Hunger Action Network of NYS
Emergency Food Programs Struggle during Great Recession to Feed Growing Number of Hungry New Yorkers
Groups Call for Increased Funding for Emergency food, Food Stamps (SNAP), Hike in Minimum Wage
A new study of hunger in New York State by Hunger Action Network, Hungry in New York: A 2012 Study of Emergency Food Programs in NYS shows that emergency food programs (EFPs) can never be a substitute for increased government action to end the growing problem of hunger. Instead of dealing with emergencies, food pantries and soup kitchens over the last 30 years have been forced by government inaction to evolve into supplemental sources of food for households who need assistance on an ongoing basis.
The programs reported an increase in the working poor and seniors coming for help. Seniors now make up 20% of EFP guests. (Nationwide, 1/3 of EFP households receive income from social security and 20% from SSI.) About 1/3 of EFP guests were children. In Hunger Action’s first survey of EFP guests in 1987, 4% were seniors and 52% were under 18; 18% of the households had someone employed.
“Food stamps (SNAP) have been by far our most effective response to hunger over the last three decades. Unfortunately, Congress is planning to cut food stamp benefits yet again as part of the farm bill, even though benefits are already too low to last the entire month. And the calls by President Obama and Governor Cuomo to end hunger among children have yet to see the concrete proposals needed to make this happen,” said Mark Dunlea, Executive Director of the Hunger Action Network of NYS (HANNYS).
In addition to supporting raising food stamp benefits in the farm bill (replacing USDA’s Thrifty food plan with the Low Cost Plan would raise benefits around 30%), Hunger Action supports a $10 million increase in state funding for emergency food (Hunger Prevention and Nutrition Assistance Program, presently receiving $29 million) and at least a $3 million increase in food funding in NYC’s EFAP (Emergency Food Assistance Program, providing $8 million for emergency food).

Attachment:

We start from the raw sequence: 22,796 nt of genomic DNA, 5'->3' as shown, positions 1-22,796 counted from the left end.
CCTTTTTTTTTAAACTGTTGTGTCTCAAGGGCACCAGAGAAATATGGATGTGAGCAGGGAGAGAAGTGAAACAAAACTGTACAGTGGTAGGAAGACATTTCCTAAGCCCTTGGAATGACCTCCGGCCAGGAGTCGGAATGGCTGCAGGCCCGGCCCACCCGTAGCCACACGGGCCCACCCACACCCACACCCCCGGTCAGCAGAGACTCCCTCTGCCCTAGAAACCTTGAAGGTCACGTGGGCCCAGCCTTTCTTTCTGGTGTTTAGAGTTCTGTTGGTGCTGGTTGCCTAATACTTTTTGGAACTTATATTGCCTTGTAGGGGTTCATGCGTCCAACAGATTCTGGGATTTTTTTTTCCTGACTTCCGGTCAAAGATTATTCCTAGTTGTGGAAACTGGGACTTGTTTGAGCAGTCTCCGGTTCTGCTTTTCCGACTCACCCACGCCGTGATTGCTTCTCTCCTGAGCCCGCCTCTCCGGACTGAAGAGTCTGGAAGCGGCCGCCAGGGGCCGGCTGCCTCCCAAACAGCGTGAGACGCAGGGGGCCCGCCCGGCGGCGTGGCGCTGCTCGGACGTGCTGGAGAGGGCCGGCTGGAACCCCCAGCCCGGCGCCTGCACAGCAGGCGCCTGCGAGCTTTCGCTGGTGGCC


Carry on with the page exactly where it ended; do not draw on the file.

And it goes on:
The lack of jobs, low wages and high housing costs are the three biggest reasons households are forced to seek emergency food; health care costs, child care, and need for education and training were secondary factors. Hunger Action has been calling for a hike in the state minimum wage to at least $10 an hour. There is also the need for increased state and federal funding for affordable housing programs, including raising the welfare shelter allowance and expanding Section 8 rental subsidies. Most of the state’s EFPs were formed after the massive cuts in public housing programs (e.g., section 8) in the 1981 federal budget; those cuts still remain in effect.
“Around the state, minimum wage earners and other low-paid workers have turned increasingly to food pantries, and soup kitchens, which struggle to keep up with the rising demand. Here in downtown Albany, more and more we are seeing working families come through our doors. Their hard earned wages are not enough to keep them above the poverty line. No one should be trapped in poverty by low wages,” said Rev. Deborah Jameson of FOCUS Churches, which coordinates several emergency food programs less than a block from the state Capitol.
Hunger Action Network has also called for a public jobs program to make the government the employer of last resort. HANNYS supports a major public jobs effort to put low-income people to work to help rebuild after Hurricane Sandy. NYS and local districts spend virtually none of the annual billion dollars plus surplus from the federal welfare block grant on jobs programs; the federal government has consistently rated NYS among the worst in the country in helping to move welfare participants into jobs.
The farm bill passed by the US Senate included a $4 billion cut in food stamp benefits; the House Agriculture Committee bill seeks a $16 billion cut. Two years ago Congress cut food stamps by $2 billion in order to fund reauthorization of the child nutrition program; those cuts take effect late in 2013.